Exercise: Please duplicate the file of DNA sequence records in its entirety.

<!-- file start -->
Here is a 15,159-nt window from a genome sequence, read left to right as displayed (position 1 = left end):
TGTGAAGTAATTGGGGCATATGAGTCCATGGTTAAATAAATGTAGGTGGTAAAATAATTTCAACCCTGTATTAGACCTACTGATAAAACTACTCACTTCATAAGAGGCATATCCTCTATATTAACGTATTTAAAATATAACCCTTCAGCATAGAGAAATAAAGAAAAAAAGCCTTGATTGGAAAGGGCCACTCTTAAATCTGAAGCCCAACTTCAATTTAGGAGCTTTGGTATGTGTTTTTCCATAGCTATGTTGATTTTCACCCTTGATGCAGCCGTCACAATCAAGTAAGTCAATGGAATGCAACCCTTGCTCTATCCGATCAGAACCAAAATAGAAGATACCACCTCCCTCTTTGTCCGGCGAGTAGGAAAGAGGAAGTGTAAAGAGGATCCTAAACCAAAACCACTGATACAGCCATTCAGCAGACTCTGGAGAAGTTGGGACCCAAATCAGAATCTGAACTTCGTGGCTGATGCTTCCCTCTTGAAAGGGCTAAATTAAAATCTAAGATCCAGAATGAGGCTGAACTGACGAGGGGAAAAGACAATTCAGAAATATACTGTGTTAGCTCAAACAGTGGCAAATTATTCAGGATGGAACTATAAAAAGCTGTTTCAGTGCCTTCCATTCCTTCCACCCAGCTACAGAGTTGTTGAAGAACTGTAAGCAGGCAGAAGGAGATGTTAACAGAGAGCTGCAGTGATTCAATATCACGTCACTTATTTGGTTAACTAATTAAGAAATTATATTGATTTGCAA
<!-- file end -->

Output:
Here is a 15,159-nt window from a genome sequence, read left to right as displayed (position 1 = left end):
TGTGAAGTAATTGGGGCATATGAGTCCATGGTTAAATAAATGTAGGTGGTAAAATAATTTCAACCCTGTATTAGACCTACTGATAAAACTACTCACTTCATAAGAGGCATATCCTCTATATTAACGTATTTAAAATATAACCCTTCAGCATAGAGAAATAAAGAAAAAAAGCCTTGATTGGAAAGGGCCACTCTTAAATCTGAAGCCCAACTTCAATTTAGGAGCTTTGGTATGTGTTTTTCCATAGCTATGTTGATTTTCACCCTTGATGCAGCCGTCACAATCAAGTAAGTCAATGGAATGCAACCCTTGCTCTATCCGATCAGAACCAAAATAGAAGATACCACCTCCCTCTTTGTCCGGCGAGTAGGAAAGAGGAAGTGTAAAGAGGATCCTAAACCAAAACCACTGATACAGCCATTCAGCAGACTCTGGAGAAGTTGGGACCCAAATCAGAATCTGAACTTCGTGGCTGATGCTTCCCTCTTGAAAGGGCTAAATTAAAATCTAAGATCCAGAATGAGGCTGAACTGACGAGGGGAAAAGACAATTCAGAAATATACTGTGTTAGCTCAAACAGTGGCAAATTATTCAGGATGGAACTATAAAAAGCTGTTTCAGTGCCTTCCATTCCTTCCACCCAGCTACAGAGTTGTTGAAGAACTGTAAGCAGGCAGAAGGAGATGTTAACAGAGAGCTGCAGTGATTCAATATCACGTCACTTATTTGGTTAACTAATTAAGAAATTATATTGATTTGCAA